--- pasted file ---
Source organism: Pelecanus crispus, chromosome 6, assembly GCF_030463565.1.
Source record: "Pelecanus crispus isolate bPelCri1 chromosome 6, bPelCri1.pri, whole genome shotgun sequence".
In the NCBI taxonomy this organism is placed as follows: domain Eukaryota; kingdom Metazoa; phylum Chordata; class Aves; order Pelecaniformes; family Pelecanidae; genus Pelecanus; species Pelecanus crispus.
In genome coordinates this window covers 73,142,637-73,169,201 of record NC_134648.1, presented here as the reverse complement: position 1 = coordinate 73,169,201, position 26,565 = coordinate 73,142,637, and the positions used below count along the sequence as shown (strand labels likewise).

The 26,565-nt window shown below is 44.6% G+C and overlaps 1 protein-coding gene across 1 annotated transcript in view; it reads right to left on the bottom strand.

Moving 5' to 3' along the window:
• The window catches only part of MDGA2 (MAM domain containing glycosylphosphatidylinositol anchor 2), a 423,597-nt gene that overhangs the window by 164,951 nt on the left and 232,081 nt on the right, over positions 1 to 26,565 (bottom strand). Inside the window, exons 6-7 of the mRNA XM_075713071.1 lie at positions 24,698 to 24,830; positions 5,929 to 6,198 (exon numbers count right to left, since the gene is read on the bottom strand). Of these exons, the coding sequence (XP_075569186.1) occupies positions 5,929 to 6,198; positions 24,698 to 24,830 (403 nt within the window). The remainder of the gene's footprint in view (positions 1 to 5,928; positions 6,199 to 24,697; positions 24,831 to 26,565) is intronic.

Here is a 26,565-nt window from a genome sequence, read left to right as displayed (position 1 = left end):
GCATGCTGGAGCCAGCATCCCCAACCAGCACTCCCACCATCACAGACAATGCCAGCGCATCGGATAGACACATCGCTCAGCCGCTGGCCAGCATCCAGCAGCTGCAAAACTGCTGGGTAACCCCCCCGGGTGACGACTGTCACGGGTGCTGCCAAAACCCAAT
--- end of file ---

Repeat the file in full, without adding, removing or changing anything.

Source organism: Pelecanus crispus, chromosome 6, assembly GCF_030463565.1.
Source record: "Pelecanus crispus isolate bPelCri1 chromosome 6, bPelCri1.pri, whole genome shotgun sequence".
In the NCBI taxonomy this organism is placed as follows: domain Eukaryota; kingdom Metazoa; phylum Chordata; class Aves; order Pelecaniformes; family Pelecanidae; genus Pelecanus; species Pelecanus crispus.
In genome coordinates this window covers 73,142,637-73,169,201 of record NC_134648.1, presented here as the reverse complement: position 1 = coordinate 73,169,201, position 26,565 = coordinate 73,142,637, and the positions used below count along the sequence as shown (strand labels likewise).

The 26,565-nt window shown below is 44.6% G+C and overlaps 1 protein-coding gene across 1 annotated transcript in view; it reads right to left on the bottom strand.

Moving 5' to 3' along the window:
• The window catches only part of MDGA2 (MAM domain containing glycosylphosphatidylinositol anchor 2), a 423,597-nt gene that overhangs the window by 164,951 nt on the left and 232,081 nt on the right, over positions 1 to 26,565 (bottom strand). Inside the window, exons 6-7 of the mRNA XM_075713071.1 lie at positions 24,698 to 24,830; positions 5,929 to 6,198 (exon numbers count right to left, since the gene is read on the bottom strand). Of these exons, the coding sequence (XP_075569186.1) occupies positions 5,929 to 6,198; positions 24,698 to 24,830 (403 nt within the window). The remainder of the gene's footprint in view (positions 1 to 5,928; positions 6,199 to 24,697; positions 24,831 to 26,565) is intronic.

Here is a 26,565-nt window from a genome sequence, read left to right as displayed (position 1 = left end):
GCATGCTGGAGCCAGCATCCCCAACCAGCACTCCCACCATCACAGACAATGCCAGCGCATCGGATAGACACATCGCTCAGCCGCTGGCCAGCATCCAGCAGCTGCAAAACTGCTGGGTAACCCCCCCGGGTGACGACTGTCACGGGTGCTGCCAAAACCCAAT